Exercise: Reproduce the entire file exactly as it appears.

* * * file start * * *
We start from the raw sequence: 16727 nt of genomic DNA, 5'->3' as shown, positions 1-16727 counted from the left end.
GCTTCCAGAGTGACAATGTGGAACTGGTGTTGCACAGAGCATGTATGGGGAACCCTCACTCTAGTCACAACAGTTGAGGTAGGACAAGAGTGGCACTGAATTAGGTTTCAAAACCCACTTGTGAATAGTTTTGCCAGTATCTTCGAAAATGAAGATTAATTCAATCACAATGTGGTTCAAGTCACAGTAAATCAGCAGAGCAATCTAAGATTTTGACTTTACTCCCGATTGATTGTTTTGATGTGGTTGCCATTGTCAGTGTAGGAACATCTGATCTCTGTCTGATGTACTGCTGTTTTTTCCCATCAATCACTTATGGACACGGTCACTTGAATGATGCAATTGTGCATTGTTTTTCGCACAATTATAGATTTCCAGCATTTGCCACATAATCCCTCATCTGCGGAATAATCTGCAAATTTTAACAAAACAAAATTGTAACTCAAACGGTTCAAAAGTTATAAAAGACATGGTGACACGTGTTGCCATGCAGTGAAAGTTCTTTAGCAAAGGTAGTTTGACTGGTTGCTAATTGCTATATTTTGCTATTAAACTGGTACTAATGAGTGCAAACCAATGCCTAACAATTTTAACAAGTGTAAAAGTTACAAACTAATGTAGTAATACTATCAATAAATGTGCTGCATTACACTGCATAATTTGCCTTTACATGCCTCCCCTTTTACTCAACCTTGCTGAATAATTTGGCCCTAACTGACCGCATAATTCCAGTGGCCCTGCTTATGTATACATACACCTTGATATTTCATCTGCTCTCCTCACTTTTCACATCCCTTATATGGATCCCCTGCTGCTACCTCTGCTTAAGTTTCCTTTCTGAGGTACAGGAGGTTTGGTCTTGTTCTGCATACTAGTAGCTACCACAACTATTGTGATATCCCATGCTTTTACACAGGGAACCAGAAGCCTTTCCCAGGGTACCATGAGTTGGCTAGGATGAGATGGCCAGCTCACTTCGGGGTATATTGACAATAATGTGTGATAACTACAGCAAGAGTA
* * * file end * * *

We start from the raw sequence: 16727 nt of genomic DNA, 5'->3' as shown, positions 1-16727 counted from the left end.
GCTTCCAGAGTGACAATGTGGAACTGGTGTTGCACAGAGCATGTATGGGGAACCCTCACTCTAGTCACAACAGTTGAGGTAGGACAAGAGTGGCACTGAATTAGGTTTCAAAACCCACTTGTGAATAGTTTTGCCAGTATCTTCGAAAATGAAGATTAATTCAATCACAATGTGGTTCAAGTCACAGTAAATCAGCAGAGCAATCTAAGATTTTGACTTTACTCCCGATTGATTGTTTTGATGTGGTTGCCATTGTCAGTGTAGGAACATCTGATCTCTGTCTGATGTACTGCTGTTTTTTCCCATCAATCACTTATGGACACGGTCACTTGAATGATGCAATTGTGCATTGTTTTTCGCACAATTATAGATTTCCAGCATTTGCCACATAATCCCTCATCTGCGGAATAATCTGCAAATTTTAACAAAACAAAATTGTAACTCAAACGGTTCAAAAGTTATAAAAGACATGGTGACACGTGTTGCCATGCAGTGAAAGTTCTTTAGCAAAGGTAGTTTGACTGGTTGCTAATTGCTATATTTTGCTATTAAACTGGTACTAATGAGTGCAAACCAATGCCTAACAATTTTAACAAGTGTAAAAGTTACAAACTAATGTAGTAATACTATCAATAAATGTGCTGCATTACACTGCATAATTTGCCTTTACATGCCTCCCCTTTTACTCAACCTTGCTGAATAATTTGGCCCTAACTGACCGCATAATTCCAGTGGCCCTGCTTATGTATACATACACCTTGATATTTCATCTGCTCTCCTCACTTTTCACATCCCTTATATGGATCCCCTGCTGCTACCTCTGCTTAAGTTTCCTTTCTGAGGTACAGGAGGTTTGGTCTTGTTCTGCATACTAGTAGCTACCACAACTATTGTGATATCCCATGCTTTTACACAGGGAACCAGAAGCCTTTCCCAGGGTACCATGAGTTGGCTAGGATGAGATGGCCAGCTCACTTCGGGGTATATTGACAATAATGTGTGATAACTACAGCAAGAGTA